Monday, February 05, 2007

Give Thanks to the Lord For He Is Good -- His Mercy Endures... Off-Record

So the Italians are all lathered up over a recent piece in L'Espresso magazine. The journal sent one of its reporters to play penitent at a bunch of different places, making up sins and recording what the various confessors would say, and L'Osservatore Romano promptly decried the stunt as "disgusting, unworthy, disrespectful and particularly offensive."

Some may -- and, maybe, should -- be tempted to see the development through more of an encouraging lens. That's a challenging thing to do given the tactic, but then again that the article's gotten the buzz it's gotten is a significant sign that the popular imagination remains quite aware and intrigued about the sacrament of reconciliation.

In a culture which, despite being confessional to an almost unprecedented extent, people have a lot of misconceptions about "the box," and thus avoid it like the plague, if its demystification prompts but one soul to queue up to confess after a long absence, then it's had a good effect. And we could be given to thinking that it there's likely more than just one it's spoken to.

As for the rest, NCR's John Allen -- in his blogging incarnation -- breaks it down:
In one of the most predictable findings in the history of investigatory journalism, what the priests said was often different than abstract statements of Church policy.

When the journalist told a priest that his father had been paralyzed for many years until a doctor finally allowed the family to discontinue the respirator, for example, the priest’s response was understanding.

“If I had a wife, a father or a son who for years was alive only because of artificial life support, I would pull the plug too,” he reportedly said, giving the reporter absolution.

In another case, the reporter faked being HIV positive and was reportedly told by a priest that whether he used a condom in order not to pass the virus to the woman he loved was “a very personal matter of conscience.”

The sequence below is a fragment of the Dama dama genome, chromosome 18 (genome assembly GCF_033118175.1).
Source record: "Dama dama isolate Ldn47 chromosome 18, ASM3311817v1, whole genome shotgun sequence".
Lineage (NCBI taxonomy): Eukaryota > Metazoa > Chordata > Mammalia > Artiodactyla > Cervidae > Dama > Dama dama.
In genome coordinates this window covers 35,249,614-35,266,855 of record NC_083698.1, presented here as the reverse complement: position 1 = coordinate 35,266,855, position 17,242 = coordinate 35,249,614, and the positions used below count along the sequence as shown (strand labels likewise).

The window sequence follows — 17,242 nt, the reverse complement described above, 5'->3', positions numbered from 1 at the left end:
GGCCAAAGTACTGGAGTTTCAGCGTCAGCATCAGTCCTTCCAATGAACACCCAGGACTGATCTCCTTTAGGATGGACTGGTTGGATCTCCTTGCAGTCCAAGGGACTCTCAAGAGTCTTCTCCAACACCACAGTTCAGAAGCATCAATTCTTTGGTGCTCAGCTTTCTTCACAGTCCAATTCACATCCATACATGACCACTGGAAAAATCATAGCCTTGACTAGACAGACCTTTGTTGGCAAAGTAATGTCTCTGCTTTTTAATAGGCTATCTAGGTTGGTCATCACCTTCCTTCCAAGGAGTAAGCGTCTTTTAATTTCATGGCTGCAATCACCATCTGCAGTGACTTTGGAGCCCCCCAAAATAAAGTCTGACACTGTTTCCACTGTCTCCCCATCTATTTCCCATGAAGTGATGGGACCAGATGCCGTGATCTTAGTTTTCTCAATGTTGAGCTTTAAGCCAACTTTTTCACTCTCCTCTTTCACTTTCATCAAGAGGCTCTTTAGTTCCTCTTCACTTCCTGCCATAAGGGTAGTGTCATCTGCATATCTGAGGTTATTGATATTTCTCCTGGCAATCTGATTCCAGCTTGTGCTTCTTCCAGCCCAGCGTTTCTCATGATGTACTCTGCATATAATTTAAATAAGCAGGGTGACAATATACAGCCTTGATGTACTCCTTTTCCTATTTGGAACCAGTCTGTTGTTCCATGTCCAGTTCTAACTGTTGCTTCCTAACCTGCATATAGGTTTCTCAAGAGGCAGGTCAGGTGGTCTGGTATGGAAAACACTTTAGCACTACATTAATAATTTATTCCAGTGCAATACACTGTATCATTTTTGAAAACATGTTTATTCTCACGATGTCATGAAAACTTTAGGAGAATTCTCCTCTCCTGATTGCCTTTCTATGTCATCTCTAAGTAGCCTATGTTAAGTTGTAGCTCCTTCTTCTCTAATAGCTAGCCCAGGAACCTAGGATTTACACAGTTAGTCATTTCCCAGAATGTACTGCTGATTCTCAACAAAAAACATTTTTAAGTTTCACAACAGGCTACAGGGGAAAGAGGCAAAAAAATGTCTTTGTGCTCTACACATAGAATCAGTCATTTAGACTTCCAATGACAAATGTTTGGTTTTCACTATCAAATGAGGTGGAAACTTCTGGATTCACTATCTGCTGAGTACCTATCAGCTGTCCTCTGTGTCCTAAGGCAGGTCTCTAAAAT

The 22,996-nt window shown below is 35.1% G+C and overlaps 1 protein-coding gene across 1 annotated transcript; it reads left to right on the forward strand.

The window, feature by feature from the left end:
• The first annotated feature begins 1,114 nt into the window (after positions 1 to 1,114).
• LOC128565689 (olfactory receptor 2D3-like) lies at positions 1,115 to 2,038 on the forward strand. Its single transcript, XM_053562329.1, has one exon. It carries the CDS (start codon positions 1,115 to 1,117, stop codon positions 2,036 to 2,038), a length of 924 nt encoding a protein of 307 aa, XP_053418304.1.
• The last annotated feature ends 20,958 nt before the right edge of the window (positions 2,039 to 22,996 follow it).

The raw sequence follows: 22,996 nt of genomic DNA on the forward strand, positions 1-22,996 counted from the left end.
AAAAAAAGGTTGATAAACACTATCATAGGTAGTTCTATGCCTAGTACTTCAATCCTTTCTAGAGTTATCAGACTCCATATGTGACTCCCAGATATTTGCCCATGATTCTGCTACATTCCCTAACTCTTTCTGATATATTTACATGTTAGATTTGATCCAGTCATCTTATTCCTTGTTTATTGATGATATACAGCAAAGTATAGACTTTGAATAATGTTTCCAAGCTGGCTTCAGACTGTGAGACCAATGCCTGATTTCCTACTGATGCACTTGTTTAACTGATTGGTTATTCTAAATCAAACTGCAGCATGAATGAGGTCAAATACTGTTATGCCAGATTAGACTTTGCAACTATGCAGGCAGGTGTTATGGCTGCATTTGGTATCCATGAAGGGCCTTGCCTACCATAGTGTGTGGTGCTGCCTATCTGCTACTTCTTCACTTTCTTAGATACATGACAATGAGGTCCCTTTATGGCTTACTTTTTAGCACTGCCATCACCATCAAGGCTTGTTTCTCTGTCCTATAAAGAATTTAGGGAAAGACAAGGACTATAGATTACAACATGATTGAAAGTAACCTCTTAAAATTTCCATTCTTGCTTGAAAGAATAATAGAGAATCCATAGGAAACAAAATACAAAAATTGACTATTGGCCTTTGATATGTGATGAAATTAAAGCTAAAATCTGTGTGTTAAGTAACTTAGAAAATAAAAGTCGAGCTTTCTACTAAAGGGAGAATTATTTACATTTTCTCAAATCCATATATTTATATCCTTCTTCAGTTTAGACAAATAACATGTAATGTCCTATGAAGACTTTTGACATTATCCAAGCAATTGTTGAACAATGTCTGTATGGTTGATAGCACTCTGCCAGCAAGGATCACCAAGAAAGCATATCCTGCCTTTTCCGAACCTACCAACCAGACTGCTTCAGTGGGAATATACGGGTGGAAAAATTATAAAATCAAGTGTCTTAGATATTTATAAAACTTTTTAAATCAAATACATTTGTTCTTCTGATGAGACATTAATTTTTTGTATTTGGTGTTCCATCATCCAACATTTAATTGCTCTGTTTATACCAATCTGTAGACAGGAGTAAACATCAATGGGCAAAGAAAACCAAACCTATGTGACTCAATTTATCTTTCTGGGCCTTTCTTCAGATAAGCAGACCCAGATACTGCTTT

Apart from abortion, which all 24 priests unanimously condemned, the reporter said he received conflicting advice on divorce, stem-cell research and prostitution.

One can certainly debate the counsel given in particular cases, but the fact that priests in a confessional take a more sympathetic and pastoral approach than one might find in the Catechism of the Catholic Church is, in fact, built into the church's system. It’s one of the reasons that the Vatican and other church officials issue statements which, because they’re so clear-cut, can sometimes sound harsh; they’re trying to make policy which must transcend differences of geography, language, and culture, realizing that the necessary human sympathy and flexibility will be applied one-on-one in the pastoral trenches.

It's undoubtedly true that some priests simply disagree with aspects of the church's official teaching, which also shouldn't shock anyone. But none of the quotes adduced actually involve a priest saying, "the church is wrong about x." Instead, they show priests acknowledging the agonies of a particular situation, or stating that some decisions have to be made in conscience. That's not dissent, but a matter of struggling to discern what a norm implies in a specific context, when conflicting values are often in play.

Perhaps one reason Catholics have had problems explaining this is that sometimes we don’t like to talk about it ourselves. For some Catholic conservatives, acknowledging a role for casuistry can sound like going soft on principles; for some liberals, admitting that the church has a pastoral side can blur their case for reform of its teachings.

(I can confirm this from personal experience. Shortly before the Vatican issued its document on admission of gays to seminaries in November 2005, I published an op/ed piece in the New York Times arguing that whatever else it might mean, it did not mean that in the future, no homosexual would ever be ordained a priest. Bishops and religious superiors, I said, would still make prudential judgments in individual cases. Some conservatives complained that I was encouraging disobedience, while some liberals said I was “apologizing” for the Vatican.)

In the end, some confessors may be too lax, and others may use the church’s moral code to bludgeon people, but most priests probably strive to strike an appropriate balance between fidelity to principles and understanding of complex human situations.